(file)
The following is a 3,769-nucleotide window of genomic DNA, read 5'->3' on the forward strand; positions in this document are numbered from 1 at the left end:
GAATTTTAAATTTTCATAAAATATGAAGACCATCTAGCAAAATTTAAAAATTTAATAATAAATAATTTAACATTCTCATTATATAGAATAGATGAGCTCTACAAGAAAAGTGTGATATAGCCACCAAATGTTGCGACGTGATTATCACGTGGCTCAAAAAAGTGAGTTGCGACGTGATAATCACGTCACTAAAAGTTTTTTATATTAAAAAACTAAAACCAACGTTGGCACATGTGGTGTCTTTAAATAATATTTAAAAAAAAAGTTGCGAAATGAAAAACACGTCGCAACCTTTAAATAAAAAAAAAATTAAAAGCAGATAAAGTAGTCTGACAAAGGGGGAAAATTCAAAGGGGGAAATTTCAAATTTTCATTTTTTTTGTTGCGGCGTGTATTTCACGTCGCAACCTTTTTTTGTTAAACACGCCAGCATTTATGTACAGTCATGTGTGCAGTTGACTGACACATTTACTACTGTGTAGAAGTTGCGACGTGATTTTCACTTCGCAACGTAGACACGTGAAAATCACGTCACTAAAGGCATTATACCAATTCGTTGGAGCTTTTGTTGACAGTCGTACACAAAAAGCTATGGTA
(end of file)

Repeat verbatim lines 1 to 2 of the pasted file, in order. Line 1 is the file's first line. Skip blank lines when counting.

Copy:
The following is a 3,769-nucleotide window of genomic DNA, read 5'->3' on the forward strand; positions in this document are numbered from 1 at the left end:
GAATTTTAAATTTTCATAAAATATGAAGACCATCTAGCAAAATTTAAAAATTTAATAATAAATAATTTAACATTCTCATTATATAGAATAGATGAGCTCTACAAGAAAAGTGTGATATAGCCACCAAATGTTGCGACGTGATTATCACGTGGCTCAAAAAAGTGAGTTGCGACGTGATAATCACGTCACTAAAAGTTTTTTATATTAAAAAACTAAAACCAACGTTGGCACATGTGGTGTCTTTAAATAATATTTAAAAAAAAAGTTGCGAAATGAAAAACACGTCGCAACCTTTAAATAAAAAAAAAATTAAAAGCAGATAAAGTAGTCTGACAAAGGGGGAAAATTCAAAGGGGGAAATTTCAAATTTTCATTTTTTTTGTTGCGGCGTGTATTTCACGTCGCAACCTTTTTTTGTTAAACACGCCAGCATTTATGTACAGTCATGTGTGCAGTTGACTGACACATTTACTACTGTGTAGAAGTTGCGACGTGATTTTCACTTCGCAACGTAGACACGTGAAAATCACGTCACTAAAGGCATTATACCAATTCGTTGGAGCTTTTGTTGACAGTCGTACACAAAAAGCTATGGTA